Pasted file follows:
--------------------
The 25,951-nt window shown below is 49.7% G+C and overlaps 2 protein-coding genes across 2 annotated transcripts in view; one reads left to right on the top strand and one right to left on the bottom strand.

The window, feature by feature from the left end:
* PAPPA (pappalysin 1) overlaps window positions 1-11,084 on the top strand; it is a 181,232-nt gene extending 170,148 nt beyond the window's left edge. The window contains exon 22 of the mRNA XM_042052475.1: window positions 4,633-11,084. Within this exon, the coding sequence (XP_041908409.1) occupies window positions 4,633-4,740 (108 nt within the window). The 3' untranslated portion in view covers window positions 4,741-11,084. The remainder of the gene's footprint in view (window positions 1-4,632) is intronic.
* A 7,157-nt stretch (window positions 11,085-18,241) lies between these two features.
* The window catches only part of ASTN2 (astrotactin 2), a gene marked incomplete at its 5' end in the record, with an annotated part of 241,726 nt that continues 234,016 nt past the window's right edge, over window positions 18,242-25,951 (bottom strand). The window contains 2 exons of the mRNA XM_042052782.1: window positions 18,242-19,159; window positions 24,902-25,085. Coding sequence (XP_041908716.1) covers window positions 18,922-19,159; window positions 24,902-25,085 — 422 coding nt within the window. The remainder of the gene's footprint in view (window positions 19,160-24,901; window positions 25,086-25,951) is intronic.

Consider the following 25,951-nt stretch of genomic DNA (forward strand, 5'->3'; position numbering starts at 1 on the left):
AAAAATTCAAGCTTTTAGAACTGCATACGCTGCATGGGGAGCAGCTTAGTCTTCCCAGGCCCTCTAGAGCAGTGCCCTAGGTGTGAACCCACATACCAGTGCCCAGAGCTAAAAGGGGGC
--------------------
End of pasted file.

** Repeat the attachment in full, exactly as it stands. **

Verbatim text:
The 25,951-nt window shown below is 49.7% G+C and overlaps 2 protein-coding genes across 2 annotated transcripts in view; one reads left to right on the top strand and one right to left on the bottom strand.

The window, feature by feature from the left end:
* PAPPA (pappalysin 1) overlaps window positions 1-11,084 on the top strand; it is a 181,232-nt gene extending 170,148 nt beyond the window's left edge. The window contains exon 22 of the mRNA XM_042052475.1: window positions 4,633-11,084. Within this exon, the coding sequence (XP_041908409.1) occupies window positions 4,633-4,740 (108 nt within the window). The 3' untranslated portion in view covers window positions 4,741-11,084. The remainder of the gene's footprint in view (window positions 1-4,632) is intronic.
* A 7,157-nt stretch (window positions 11,085-18,241) lies between these two features.
* The window catches only part of ASTN2 (astrotactin 2), a gene marked incomplete at its 5' end in the record, with an annotated part of 241,726 nt that continues 234,016 nt past the window's right edge, over window positions 18,242-25,951 (bottom strand). The window contains 2 exons of the mRNA XM_042052782.1: window positions 18,242-19,159; window positions 24,902-25,085. Coding sequence (XP_041908716.1) covers window positions 18,922-19,159; window positions 24,902-25,085 — 422 coding nt within the window. The remainder of the gene's footprint in view (window positions 19,160-24,901; window positions 25,086-25,951) is intronic.

Consider the following 25,951-nt stretch of genomic DNA (forward strand, 5'->3'; position numbering starts at 1 on the left):
AAAAATTCAAGCTTTTAGAACTGCATACGCTGCATGGGGAGCAGCTTAGTCTTCCCAGGCCCTCTAGAGCAGTGCCCTAGGTGTGAACCCACATACCAGTGCCCAGAGCTAAAAGGGGGC